The Universe: Cosmology, Nature etc.

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Apr 16, 2016
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ScienceIsCool said:
I'm climbing that Dunning-Kruger curve (people with a bit of knowledge can't recognize that they aren't experts...) as we dip into string theory, metaphysics and the like, so I will only give a partial answer.

Entanglement binds two particles together in a fundamental way. Let's say one has spin "up", then the other *must* have spin "down". The problem is that each particle behaves as though it has both spins simultaneously until you measure one of them. Then the spin is determined for both particles. One up and one down.

Now let's say you entangle two particles and then separate them to opposite sides of the continent. When you measure one to be spin up, the other instantaneously becomes spin down. Instantaneous as in faster than the speed of light, no time at all, it becomes spin down. That is what is referred to as "spooky action at a distance".

The thought was maybe there's some hidden variable we don't know about that gets set (i.e., particle becomes spin up or down) at the time of entanglement. We just can't observe that variable until we observe the particle. In other words, the spin was predetermines at entanglement. Well, that was ruled out. So what's left? Instantaneous, faster than light communication? That is, errr... problematic.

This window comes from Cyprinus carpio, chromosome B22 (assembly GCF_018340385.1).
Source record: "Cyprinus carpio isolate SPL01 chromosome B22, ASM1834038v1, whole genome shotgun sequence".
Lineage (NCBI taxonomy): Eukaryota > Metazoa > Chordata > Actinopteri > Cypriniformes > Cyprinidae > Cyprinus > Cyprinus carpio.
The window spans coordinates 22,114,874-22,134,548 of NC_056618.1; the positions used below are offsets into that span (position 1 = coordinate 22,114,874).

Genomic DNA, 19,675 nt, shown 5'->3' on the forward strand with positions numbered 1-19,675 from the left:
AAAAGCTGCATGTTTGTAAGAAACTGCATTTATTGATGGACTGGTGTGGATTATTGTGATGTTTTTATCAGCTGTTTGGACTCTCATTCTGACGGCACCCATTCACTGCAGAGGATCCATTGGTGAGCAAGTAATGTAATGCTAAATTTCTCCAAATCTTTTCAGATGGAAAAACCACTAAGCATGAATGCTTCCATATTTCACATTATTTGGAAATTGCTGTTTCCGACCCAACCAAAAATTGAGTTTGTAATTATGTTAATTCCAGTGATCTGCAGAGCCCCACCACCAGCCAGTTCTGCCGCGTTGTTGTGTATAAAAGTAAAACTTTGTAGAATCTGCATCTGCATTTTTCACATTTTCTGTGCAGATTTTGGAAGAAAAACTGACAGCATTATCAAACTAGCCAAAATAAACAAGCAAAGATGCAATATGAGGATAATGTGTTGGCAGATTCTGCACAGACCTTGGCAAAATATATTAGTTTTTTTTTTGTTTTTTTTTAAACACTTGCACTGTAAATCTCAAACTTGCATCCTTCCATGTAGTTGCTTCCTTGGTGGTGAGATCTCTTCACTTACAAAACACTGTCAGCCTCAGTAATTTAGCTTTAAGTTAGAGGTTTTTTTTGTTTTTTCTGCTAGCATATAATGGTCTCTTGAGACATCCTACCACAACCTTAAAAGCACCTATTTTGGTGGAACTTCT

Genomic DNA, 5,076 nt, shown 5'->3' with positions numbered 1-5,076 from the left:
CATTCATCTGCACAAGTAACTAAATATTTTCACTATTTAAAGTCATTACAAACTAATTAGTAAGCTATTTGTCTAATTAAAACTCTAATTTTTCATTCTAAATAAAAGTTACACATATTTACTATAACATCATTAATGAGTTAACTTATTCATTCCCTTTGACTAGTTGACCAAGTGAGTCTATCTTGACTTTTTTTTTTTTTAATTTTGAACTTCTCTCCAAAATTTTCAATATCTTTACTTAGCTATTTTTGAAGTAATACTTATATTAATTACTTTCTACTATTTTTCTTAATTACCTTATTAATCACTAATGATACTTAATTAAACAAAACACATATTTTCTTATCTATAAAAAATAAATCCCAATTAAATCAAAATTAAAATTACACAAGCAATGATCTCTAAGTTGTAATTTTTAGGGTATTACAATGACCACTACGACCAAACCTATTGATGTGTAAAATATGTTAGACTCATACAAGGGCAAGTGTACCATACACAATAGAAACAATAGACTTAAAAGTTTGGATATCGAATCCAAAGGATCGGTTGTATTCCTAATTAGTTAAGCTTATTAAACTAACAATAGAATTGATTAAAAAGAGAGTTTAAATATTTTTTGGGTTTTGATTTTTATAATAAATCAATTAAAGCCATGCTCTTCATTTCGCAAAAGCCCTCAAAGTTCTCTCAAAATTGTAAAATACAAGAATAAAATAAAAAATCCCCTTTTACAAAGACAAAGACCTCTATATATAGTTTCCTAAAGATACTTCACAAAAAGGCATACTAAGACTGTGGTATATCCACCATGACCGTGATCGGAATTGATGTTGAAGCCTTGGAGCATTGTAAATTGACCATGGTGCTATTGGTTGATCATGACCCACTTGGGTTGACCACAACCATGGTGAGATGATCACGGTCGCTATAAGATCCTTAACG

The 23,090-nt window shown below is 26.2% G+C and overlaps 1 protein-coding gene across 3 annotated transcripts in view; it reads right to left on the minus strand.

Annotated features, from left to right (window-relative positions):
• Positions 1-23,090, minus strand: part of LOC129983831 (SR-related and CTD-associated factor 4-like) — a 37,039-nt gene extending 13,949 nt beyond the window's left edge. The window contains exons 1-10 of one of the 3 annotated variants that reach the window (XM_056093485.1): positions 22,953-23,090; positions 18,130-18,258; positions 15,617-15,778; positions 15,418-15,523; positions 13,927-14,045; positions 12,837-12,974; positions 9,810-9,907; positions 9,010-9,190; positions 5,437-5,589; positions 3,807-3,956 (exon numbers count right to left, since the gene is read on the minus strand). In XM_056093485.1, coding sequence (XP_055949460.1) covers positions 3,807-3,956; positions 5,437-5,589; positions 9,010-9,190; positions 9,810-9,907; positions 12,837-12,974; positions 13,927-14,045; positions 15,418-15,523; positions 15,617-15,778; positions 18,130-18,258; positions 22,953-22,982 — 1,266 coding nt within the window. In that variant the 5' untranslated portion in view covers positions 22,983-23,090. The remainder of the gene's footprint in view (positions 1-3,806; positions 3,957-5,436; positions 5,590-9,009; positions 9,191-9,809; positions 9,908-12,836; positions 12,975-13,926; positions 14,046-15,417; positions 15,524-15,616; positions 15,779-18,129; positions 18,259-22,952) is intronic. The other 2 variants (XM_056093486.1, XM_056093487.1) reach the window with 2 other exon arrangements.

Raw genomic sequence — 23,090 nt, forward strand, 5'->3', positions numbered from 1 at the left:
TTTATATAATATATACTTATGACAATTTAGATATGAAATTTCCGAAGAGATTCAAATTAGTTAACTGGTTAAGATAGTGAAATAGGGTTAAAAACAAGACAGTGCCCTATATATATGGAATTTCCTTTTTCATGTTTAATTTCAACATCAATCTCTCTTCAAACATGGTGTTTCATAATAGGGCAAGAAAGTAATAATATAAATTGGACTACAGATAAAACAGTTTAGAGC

This all becomes great fodder for the philosopher at meta-physicist, but there's still plenty of objective reality based physics left to test before we get to the "weird" stuff. Plus, we know that the standard model of particle physics is incomplete (dark matter, gravity, etc) and we can't resolve quantum gravity, so it might just very well be that this will all shake out once we get a new model of the universe.

John Swanson
lol, you're focused on observations but at this level isn't it the observer that determines what is observed as there's no objective reality? Anyway, have fun trying to define all the "observations". If there's no travel, there's no speed of light. Maybe the "spin" is all in your head - instantaneous. I don't know.
 
Jun 9, 2016
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Bob Lazar predicted gravity waves when he explained how UFOs work. Alien spacecraft amplify gravity waves according to him. It isn't the first time one of his predictions are fist mocked and many years later accepted as mainstream by the scientific community. :D
 
Mar 14, 2016
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Alex Simmons/RST said:
This thread should be in the clinic. It'd fit right in with all the other threads rife with the logically fallacious.
It's a pity, a fact-based thread about science would be cool.
 
Apr 16, 2016
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CheckMyPecs said:
Alex Simmons/RST said:
This thread should be in the clinic. It'd fit right in with all the other threads rife with the logically fallacious.
It's a pity, a fact-based thread about science would be cool.
So don't complain, start discussing the "facts". I'll stay out of it. You guys could be up for multiple Nobel prizes if you can logically explain paradox. Good luck.
 
The Juno voyage to Jupiter is another extraordinary scientific achievement. I am just in awe of what these astrophysicists do. So much time, effort and money is on the line, the slightest glitch can blow it all, and they pulled it off.